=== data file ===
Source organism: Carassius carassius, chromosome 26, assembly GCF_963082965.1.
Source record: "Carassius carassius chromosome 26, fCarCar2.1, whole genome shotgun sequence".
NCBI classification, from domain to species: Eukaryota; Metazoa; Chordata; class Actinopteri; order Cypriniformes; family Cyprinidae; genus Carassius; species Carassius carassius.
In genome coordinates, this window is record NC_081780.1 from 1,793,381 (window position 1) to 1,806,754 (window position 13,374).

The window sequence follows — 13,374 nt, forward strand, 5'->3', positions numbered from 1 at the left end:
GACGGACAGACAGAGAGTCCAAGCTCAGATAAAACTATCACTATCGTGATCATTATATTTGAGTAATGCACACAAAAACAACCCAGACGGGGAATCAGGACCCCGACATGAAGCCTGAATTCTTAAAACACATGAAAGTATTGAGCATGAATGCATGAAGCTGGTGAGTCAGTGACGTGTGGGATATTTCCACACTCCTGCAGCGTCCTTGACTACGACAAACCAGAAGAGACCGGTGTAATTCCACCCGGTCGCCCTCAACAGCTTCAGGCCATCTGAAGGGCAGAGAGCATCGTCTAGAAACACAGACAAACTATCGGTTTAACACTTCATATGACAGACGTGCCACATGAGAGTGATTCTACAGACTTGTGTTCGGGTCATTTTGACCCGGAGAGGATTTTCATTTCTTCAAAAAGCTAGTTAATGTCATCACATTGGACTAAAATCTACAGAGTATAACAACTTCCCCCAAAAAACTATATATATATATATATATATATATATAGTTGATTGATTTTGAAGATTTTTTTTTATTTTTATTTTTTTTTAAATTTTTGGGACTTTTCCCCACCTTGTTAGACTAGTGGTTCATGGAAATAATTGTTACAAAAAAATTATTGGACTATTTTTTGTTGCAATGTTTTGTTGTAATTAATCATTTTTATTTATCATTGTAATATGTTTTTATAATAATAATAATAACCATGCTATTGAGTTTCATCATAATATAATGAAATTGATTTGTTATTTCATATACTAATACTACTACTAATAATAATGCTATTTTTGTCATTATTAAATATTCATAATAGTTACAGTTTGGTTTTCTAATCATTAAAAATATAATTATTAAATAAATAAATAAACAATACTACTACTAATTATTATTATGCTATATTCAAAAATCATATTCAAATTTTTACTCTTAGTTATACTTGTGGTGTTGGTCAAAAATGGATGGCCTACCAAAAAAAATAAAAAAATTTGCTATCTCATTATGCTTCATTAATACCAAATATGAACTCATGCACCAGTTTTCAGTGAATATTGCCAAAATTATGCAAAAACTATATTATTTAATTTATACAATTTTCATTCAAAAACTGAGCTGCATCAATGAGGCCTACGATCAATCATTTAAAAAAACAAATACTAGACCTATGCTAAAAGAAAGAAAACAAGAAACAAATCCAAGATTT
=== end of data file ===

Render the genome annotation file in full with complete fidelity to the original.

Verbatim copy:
Source organism: Carassius carassius, chromosome 26, assembly GCF_963082965.1.
Source record: "Carassius carassius chromosome 26, fCarCar2.1, whole genome shotgun sequence".
NCBI classification, from domain to species: Eukaryota; Metazoa; Chordata; class Actinopteri; order Cypriniformes; family Cyprinidae; genus Carassius; species Carassius carassius.
In genome coordinates, this window is record NC_081780.1 from 1,793,381 (window position 1) to 1,806,754 (window position 13,374).

The window sequence follows — 13,374 nt, forward strand, 5'->3', positions numbered from 1 at the left end:
GACGGACAGACAGAGAGTCCAAGCTCAGATAAAACTATCACTATCGTGATCATTATATTTGAGTAATGCACACAAAAACAACCCAGACGGGGAATCAGGACCCCGACATGAAGCCTGAATTCTTAAAACACATGAAAGTATTGAGCATGAATGCATGAAGCTGGTGAGTCAGTGACGTGTGGGATATTTCCACACTCCTGCAGCGTCCTTGACTACGACAAACCAGAAGAGACCGGTGTAATTCCACCCGGTCGCCCTCAACAGCTTCAGGCCATCTGAAGGGCAGAGAGCATCGTCTAGAAACACAGACAAACTATCGGTTTAACACTTCATATGACAGACGTGCCACATGAGAGTGATTCTACAGACTTGTGTTCGGGTCATTTTGACCCGGAGAGGATTTTCATTTCTTCAAAAAGCTAGTTAATGTCATCACATTGGACTAAAATCTACAGAGTATAACAACTTCCCCCAAAAAACTATATATATATATATATATATATATATAGTTGATTGATTTTGAAGATTTTTTTTTATTTTTATTTTTTTTTAAATTTTTGGGACTTTTCCCCACCTTGTTAGACTAGTGGTTCATGGAAATAATTGTTACAAAAAAATTATTGGACTATTTTTTGTTGCAATGTTTTGTTGTAATTAATCATTTTTATTTATCATTGTAATATGTTTTTATAATAATAATAATAACCATGCTATTGAGTTTCATCATAATATAATGAAATTGATTTGTTATTTCATATACTAATACTACTACTAATAATAATGCTATTTTTGTCATTATTAAATATTCATAATAGTTACAGTTTGGTTTTCTAATCATTAAAAATATAATTATTAAATAAATAAATAAACAATACTACTACTAATTATTATTATGCTATATTCAAAAATCATATTCAAATTTTTACTCTTAGTTATACTTGTGGTGTTGGTCAAAAATGGATGGCCTACCAAAAAAAATAAAAAAATTTGCTATCTCATTATGCTTCATTAATACCAAATATGAACTCATGCACCAGTTTTCAGTGAATATTGCCAAAATTATGCAAAAACTATATTATTTAATTTATACAATTTTCATTCAAAAACTGAGCTGCATCAATGAGGCCTACGATCAATCATTTAAAAAAACAAATACTAGACCTATGCTAAAAGAAAGAAAACAAGAAACAAATCCAAGATTT